Tue, Apr 08, 2014 - Page 8 News List

Root of crisis lies in Constitution

By Yen Chueh-an 顏厥安

As for the present group of legislators, the Taiwan Solidarity Union, which got 1.17 million votes in the last election, only received three seats. The People First Party, with more than 700,000 voters, received two. Over 1 million voters are unrepresented. “Small” parties are in fact not very small at all, and they frequently provide systemic friction or thrust. Pressures within the electoral system are insufficient to highlight problems and provide solutions, with the result that problems simply keep accumulating. More concretely put, the system allows the KMT to continue its corrupt practices and the DPP to continue to flounder, while the public loses all confidence in the system.

Fourth, the position of the cross-strait relationship, which is crucial to Taiwan’s survival, within the constitutional system is extremely unclear, and that could be very dangerous. The amendments to the Constitution simply mention that it is necessary to write laws regulating the relationship between the people in Taiwan and China, but it is completely incapable of addressing how relations between the governments on the two sides of the Taiwan Strait should be handled systemically. This is why the dispute over the cross-strait service trade agreement has descended into chaos, which demonstrates why it is necessary to pass some version of an act regulating the oversight of cross-strait agreements. The KMT wants to rely on a strictly procedural approach to avoid systemic problems. This is no longer a matter of the party sticking its head in the sand; rather, it is hitting out blindly in every direction, which will not solve anything and will only continue to hurt the public.

Fifth, along with globalization and neoliberalism, these issues have undermined Taiwan’s democracy and resulted in the development of a bloodsucking system where the rich and powerful make important decisions and the disadvantaged are exploited. The government continues to give hand-outs to the elite, legislators continue to do as they are told, housing prices skyrocket, land is stolen, salaries are stagnant, there are no guarantees for the future and even the middle class has to work its fingers to the bone.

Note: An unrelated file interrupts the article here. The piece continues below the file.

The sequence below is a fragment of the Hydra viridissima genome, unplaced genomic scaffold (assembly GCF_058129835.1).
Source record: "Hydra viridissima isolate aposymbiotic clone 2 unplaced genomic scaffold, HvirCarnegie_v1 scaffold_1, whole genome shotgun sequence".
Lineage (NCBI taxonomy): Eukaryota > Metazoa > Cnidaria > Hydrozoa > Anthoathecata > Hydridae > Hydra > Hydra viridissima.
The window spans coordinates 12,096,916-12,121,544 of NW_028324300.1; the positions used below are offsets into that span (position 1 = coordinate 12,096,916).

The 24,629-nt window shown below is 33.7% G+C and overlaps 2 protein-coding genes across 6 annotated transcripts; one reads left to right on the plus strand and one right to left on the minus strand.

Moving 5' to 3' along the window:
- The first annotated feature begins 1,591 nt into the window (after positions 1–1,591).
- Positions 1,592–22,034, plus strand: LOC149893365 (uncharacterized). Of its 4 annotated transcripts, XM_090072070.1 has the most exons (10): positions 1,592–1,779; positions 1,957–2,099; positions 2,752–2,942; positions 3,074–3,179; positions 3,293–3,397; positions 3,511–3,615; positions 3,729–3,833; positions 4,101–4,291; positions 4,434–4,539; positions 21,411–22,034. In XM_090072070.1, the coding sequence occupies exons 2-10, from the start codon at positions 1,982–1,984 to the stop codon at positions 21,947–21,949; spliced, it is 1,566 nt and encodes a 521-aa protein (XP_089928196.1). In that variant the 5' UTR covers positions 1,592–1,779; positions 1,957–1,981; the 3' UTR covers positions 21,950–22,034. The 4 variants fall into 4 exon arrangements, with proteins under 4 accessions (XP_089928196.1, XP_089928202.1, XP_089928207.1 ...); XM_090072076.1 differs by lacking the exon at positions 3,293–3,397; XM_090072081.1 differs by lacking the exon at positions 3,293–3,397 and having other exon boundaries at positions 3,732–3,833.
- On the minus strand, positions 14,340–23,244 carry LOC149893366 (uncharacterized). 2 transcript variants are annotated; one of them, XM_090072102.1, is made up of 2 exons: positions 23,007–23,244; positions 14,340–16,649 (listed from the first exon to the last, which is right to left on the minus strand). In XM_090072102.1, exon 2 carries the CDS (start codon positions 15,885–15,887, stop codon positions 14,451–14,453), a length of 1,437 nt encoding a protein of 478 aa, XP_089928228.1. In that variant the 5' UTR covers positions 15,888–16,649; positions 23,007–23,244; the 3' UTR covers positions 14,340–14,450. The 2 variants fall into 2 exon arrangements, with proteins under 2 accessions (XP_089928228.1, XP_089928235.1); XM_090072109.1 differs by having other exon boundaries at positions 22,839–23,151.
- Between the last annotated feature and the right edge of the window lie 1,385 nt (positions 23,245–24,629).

What about the government? Apart from chanting “liberalization” and “deregulation,” it in effect continues to allow the “commoditization” and is selling out the public. The few that protest are persecuted, and the public has long been disappointed and infuriated by the government and the establishment. This is why, as the government violates even the most basic democracy, the young and non-governmental organizations have occupied the legislative chamber. It really should not surprise anyone.

Many forces, including conservative forces, are currently standing up and calling for a popular constitutional conference — a demand independent of the service trade agreement issue — and civic organizations are beginning to contact each other and organize in the hope of creating a true, visionary, popular constitutional conference that is not controlled by political or conservative forces. The constitutional crisis set off by the occupation of the legislative chamber has also created an opportunity for a democratic revival. Let us grasp this opportunity and initiate a second democratic reform.

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